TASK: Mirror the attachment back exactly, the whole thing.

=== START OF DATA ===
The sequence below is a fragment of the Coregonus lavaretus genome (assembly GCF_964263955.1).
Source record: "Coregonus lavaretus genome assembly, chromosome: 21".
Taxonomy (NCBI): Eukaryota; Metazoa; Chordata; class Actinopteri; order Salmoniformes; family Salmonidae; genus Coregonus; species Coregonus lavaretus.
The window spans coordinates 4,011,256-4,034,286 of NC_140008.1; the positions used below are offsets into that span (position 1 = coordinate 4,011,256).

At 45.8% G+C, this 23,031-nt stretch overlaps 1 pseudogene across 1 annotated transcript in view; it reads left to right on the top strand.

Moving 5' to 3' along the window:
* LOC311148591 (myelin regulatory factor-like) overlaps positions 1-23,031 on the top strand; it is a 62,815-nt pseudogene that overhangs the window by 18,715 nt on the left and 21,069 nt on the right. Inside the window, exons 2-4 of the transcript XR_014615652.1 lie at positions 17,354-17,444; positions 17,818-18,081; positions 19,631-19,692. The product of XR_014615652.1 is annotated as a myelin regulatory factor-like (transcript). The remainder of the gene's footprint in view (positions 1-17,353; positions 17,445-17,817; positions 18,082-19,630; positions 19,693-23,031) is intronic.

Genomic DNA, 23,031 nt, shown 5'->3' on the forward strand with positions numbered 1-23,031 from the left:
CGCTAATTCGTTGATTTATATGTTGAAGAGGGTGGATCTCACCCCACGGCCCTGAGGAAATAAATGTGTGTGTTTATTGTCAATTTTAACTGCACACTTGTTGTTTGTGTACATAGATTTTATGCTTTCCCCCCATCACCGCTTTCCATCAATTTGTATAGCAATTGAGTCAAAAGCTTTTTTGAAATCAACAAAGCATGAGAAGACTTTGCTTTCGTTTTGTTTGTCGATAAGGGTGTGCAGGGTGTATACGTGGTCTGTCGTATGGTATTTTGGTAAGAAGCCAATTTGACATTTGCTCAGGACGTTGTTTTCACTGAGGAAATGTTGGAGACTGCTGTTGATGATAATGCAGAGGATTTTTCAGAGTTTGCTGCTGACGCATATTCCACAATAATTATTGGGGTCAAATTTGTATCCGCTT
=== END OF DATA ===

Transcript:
The sequence below is a fragment of the Coregonus lavaretus genome (assembly GCF_964263955.1).
Source record: "Coregonus lavaretus genome assembly, chromosome: 21".
Taxonomy (NCBI): Eukaryota; Metazoa; Chordata; class Actinopteri; order Salmoniformes; family Salmonidae; genus Coregonus; species Coregonus lavaretus.
The window spans coordinates 4,011,256-4,034,286 of NC_140008.1; the positions used below are offsets into that span (position 1 = coordinate 4,011,256).

At 45.8% G+C, this 23,031-nt stretch overlaps 1 pseudogene across 1 annotated transcript in view; it reads left to right on the top strand.

Moving 5' to 3' along the window:
* LOC311148591 (myelin regulatory factor-like) overlaps positions 1-23,031 on the top strand; it is a 62,815-nt pseudogene that overhangs the window by 18,715 nt on the left and 21,069 nt on the right. Inside the window, exons 2-4 of the transcript XR_014615652.1 lie at positions 17,354-17,444; positions 17,818-18,081; positions 19,631-19,692. The product of XR_014615652.1 is annotated as a myelin regulatory factor-like (transcript). The remainder of the gene's footprint in view (positions 1-17,353; positions 17,445-17,817; positions 18,082-19,630; positions 19,693-23,031) is intronic.

Genomic DNA, 23,031 nt, shown 5'->3' on the forward strand with positions numbered 1-23,031 from the left:
CGCTAATTCGTTGATTTATATGTTGAAGAGGGTGGATCTCACCCCACGGCCCTGAGGAAATAAATGTGTGTGTTTATTGTCAATTTTAACTGCACACTTGTTGTTTGTGTACATAGATTTTATGCTTTCCCCCCATCACCGCTTTCCATCAATTTGTATAGCAATTGAGTCAAAAGCTTTTTTGAAATCAACAAAGCATGAGAAGACTTTGCTTTCGTTTTGTTTGTCGATAAGGGTGTGCAGGGTGTATACGTGGTCTGTCGTATGGTATTTTGGTAAGAAGCCAATTTGACATTTGCTCAGGACGTTGTTTTCACTGAGGAAATGTTGGAGACTGCTGTTGATGATAATGCAGAGGATTTTTCAGAGTTTGCTGCTGACGCATATTCCACAATAATTATTGGGGTCAAATTTGTATCCGCTT